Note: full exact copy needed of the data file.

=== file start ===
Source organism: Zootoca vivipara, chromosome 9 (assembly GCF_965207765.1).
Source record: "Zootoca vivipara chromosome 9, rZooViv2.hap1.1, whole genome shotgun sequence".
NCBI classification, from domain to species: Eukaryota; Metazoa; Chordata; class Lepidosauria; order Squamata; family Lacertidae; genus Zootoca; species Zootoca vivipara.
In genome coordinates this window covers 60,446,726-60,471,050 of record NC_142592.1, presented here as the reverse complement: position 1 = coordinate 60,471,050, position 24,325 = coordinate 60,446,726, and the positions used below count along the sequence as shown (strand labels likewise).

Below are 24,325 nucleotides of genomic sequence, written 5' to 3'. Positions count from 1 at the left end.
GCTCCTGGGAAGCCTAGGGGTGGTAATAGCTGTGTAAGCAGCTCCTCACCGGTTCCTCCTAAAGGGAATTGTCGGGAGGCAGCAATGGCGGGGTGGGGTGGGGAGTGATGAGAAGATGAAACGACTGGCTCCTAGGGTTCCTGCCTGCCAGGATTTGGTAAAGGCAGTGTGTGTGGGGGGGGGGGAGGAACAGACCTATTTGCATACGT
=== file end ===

Source organism: Zootoca vivipara, chromosome 9 (assembly GCF_965207765.1).
Source record: "Zootoca vivipara chromosome 9, rZooViv2.hap1.1, whole genome shotgun sequence".
NCBI classification, from domain to species: Eukaryota; Metazoa; Chordata; class Lepidosauria; order Squamata; family Lacertidae; genus Zootoca; species Zootoca vivipara.
In genome coordinates this window covers 60,446,726-60,471,050 of record NC_142592.1, presented here as the reverse complement: position 1 = coordinate 60,471,050, position 24,325 = coordinate 60,446,726, and the positions used below count along the sequence as shown (strand labels likewise).

Below are 24,325 nucleotides of genomic sequence, written 5' to 3'. Positions count from 1 at the left end.
GCTCCTGGGAAGCCTAGGGGTGGTAATAGCTGTGTAAGCAGCTCCTCACCGGTTCCTCCTAAAGGGAATTGTCGGGAGGCAGCAATGGCGGGGTGGGGTGGGGAGTGATGAGAAGATGAAACGACTGGCTCCTAGGGTTCCTGCCTGCCAGGATTTGGTAAAGGCAGTGTGTGTGGGGGGGGGGGAGGAACAGACCTATTTGCATACGT